It’s really noticeable live, where the audiences have been really supportive. After the shows you experience all kinds of people who come along, hanging out with different people who were on stage – Mat has his own audience somehow, and the same with Colin Self, who often tours with us. As a result of opening up the process and allowing the full breadth of interests and approaches to shine through a little more than is standard, at different shows we have people come up to talk to us about the music, or nerd out about cryptocurrencies and ICO’s, or Chelsea Manning. It feels meaningful, and gratifying for that. We always address the location of the show, whether through the visual or sound, and try to always be alert and responsive. It’s a special privilege to share that time with people, and I think that the concept comes across quite effectively in a live situation as each individual serves a very different purpose in constructing the collective experience.
MD: I think that Platform was received really well. Holly opening up her practice didn’t diminish her signature on the artworks, and I think that it has really won a lot of people over. I think you can feel at our shows that we have a greater principle to what we do, and I think it has maybe made a lot of space for people to conceive of their own experiments and maybe not be concerned at how being ambitious on a conceptual level will affect the ability for the art to travel in the world. Naturally there is also a throttling effect within aspects of the creative industry, where maybe they didn’t want to deal with the bigger ideas around the record, however I feel that the music is strong enough to kind of live in those circles without knowing the story behind it. Overall I think people were refreshed and encouraged by the idea, and transparency of the whole thing. For us now it is a way of being. In my mind, there is more room for individuality to shine when you can guarantee that someone’s work and ideas will be respected and celebrated. The canon of artistic history has omitted so many people’s ideas and contributions for the purpose of having a simpler market narrative, and yet we live in a time when people can and want to dig deeper, and perhaps have a greater capacity for complexity of information – so we want to try and harness that for something positive. Particularly given our interests in subcultural music history, software, crypto etc. there is really no other option but to put the community first. Without community literally none of this exists. Zero. All of our talents and ideas have been incubated in community environments, so channelling that legacy is important.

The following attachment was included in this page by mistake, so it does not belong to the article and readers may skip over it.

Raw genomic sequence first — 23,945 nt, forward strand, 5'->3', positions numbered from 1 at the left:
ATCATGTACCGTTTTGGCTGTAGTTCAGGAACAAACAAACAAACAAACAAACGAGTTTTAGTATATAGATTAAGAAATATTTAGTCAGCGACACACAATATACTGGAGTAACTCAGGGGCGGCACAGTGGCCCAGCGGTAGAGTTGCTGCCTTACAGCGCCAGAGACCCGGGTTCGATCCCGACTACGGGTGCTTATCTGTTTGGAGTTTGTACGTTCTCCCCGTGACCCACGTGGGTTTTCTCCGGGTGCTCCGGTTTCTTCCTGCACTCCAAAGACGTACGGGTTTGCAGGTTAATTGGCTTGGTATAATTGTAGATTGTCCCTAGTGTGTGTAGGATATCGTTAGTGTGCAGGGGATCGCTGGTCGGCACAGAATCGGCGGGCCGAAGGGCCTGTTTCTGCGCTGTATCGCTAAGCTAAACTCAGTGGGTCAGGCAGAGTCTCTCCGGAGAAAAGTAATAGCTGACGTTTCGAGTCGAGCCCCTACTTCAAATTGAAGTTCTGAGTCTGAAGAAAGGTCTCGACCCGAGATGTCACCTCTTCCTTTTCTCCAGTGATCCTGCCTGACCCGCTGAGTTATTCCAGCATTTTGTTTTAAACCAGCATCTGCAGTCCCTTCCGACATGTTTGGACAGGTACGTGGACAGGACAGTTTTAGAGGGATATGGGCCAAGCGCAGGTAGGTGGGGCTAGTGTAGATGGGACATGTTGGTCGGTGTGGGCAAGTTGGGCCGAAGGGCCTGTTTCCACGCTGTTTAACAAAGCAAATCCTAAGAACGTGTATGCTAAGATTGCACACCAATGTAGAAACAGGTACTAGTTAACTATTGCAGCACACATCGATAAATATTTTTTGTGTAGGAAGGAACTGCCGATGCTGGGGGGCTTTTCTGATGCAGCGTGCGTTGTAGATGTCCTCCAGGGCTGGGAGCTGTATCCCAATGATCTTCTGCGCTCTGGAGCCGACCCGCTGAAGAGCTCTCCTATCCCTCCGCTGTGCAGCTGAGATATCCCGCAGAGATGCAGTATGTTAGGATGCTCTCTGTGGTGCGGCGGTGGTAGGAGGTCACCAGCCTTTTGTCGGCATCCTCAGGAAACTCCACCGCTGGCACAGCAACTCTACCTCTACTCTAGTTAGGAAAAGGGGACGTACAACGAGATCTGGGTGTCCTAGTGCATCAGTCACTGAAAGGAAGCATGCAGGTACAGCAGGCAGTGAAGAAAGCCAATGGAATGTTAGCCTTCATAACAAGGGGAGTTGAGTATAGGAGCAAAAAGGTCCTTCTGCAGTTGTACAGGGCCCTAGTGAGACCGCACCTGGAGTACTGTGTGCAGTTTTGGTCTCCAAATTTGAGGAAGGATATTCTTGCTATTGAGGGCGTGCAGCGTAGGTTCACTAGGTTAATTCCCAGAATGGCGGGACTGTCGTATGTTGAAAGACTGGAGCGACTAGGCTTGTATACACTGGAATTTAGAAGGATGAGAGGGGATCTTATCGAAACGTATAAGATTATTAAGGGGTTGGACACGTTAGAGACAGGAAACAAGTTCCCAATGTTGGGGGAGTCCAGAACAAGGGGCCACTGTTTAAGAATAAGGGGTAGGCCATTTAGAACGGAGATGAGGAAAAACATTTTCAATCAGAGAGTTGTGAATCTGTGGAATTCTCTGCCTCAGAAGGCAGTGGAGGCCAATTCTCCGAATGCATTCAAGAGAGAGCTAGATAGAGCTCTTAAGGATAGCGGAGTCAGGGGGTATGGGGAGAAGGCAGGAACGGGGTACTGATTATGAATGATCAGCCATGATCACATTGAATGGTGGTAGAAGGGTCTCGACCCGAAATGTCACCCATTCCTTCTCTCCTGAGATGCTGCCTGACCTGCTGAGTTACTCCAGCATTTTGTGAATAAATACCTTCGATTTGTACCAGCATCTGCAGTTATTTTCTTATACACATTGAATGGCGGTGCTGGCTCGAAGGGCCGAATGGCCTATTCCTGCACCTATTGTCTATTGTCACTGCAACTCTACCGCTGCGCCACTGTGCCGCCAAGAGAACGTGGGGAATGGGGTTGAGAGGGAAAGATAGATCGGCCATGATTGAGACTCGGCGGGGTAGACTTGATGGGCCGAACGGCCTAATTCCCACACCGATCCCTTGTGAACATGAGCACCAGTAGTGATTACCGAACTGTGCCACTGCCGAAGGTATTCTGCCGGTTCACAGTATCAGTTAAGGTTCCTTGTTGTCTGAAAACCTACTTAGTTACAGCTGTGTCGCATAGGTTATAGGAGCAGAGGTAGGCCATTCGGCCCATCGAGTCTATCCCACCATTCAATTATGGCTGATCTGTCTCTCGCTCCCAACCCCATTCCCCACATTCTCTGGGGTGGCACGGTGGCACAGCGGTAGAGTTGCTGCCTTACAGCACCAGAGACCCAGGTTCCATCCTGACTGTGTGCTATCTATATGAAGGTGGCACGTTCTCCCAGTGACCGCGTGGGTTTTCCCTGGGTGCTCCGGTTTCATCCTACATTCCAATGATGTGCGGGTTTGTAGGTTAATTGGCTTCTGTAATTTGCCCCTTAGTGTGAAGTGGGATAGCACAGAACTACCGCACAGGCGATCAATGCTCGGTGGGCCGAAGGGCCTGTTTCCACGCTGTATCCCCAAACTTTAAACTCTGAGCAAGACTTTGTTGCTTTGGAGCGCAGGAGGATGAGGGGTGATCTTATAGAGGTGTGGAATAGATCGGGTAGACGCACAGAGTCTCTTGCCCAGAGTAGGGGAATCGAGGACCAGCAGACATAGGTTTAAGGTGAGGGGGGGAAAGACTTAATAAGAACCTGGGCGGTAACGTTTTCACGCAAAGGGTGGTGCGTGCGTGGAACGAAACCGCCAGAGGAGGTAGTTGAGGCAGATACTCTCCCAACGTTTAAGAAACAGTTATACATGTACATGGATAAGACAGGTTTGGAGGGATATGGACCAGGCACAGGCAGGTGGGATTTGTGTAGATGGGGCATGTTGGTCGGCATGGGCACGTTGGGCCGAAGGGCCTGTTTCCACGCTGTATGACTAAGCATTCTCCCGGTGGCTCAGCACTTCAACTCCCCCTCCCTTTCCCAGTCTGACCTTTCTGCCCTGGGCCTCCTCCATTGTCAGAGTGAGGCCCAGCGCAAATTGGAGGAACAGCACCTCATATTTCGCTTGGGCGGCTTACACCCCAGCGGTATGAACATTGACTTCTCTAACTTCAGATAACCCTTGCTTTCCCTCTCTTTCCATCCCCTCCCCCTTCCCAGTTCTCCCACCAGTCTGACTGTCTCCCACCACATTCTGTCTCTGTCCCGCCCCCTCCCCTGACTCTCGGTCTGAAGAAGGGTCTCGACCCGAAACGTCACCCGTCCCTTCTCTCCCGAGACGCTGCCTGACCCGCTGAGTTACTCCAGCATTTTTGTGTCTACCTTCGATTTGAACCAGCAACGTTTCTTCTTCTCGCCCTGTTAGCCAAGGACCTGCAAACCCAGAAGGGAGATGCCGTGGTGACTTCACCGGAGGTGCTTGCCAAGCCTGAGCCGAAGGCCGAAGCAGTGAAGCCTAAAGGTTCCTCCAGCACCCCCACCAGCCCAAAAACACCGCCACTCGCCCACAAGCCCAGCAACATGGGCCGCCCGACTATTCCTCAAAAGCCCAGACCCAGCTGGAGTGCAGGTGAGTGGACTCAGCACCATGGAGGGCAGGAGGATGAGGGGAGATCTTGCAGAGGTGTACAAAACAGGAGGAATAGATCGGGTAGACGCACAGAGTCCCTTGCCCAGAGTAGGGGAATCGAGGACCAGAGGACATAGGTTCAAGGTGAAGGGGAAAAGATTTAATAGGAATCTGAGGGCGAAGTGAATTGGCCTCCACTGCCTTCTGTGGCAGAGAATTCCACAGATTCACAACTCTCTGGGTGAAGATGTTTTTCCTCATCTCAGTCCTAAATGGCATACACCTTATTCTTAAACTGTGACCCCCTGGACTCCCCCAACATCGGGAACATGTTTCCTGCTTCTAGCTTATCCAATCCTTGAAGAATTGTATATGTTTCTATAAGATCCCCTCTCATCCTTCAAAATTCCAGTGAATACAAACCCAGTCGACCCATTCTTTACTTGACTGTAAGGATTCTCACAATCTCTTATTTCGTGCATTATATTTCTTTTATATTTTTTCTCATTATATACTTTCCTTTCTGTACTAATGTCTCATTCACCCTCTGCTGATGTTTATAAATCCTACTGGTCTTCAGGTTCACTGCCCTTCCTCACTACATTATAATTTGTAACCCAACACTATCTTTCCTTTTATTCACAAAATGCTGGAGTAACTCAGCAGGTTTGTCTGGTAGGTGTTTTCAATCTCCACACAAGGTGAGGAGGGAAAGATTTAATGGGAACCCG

MG: On Platform you released the track called DAO. I am always interested in shifts between the use of technologies as metaphor and as tools that change practice. So, what was interesting to you about Decentralized Autonomous Organizations (DAOs)?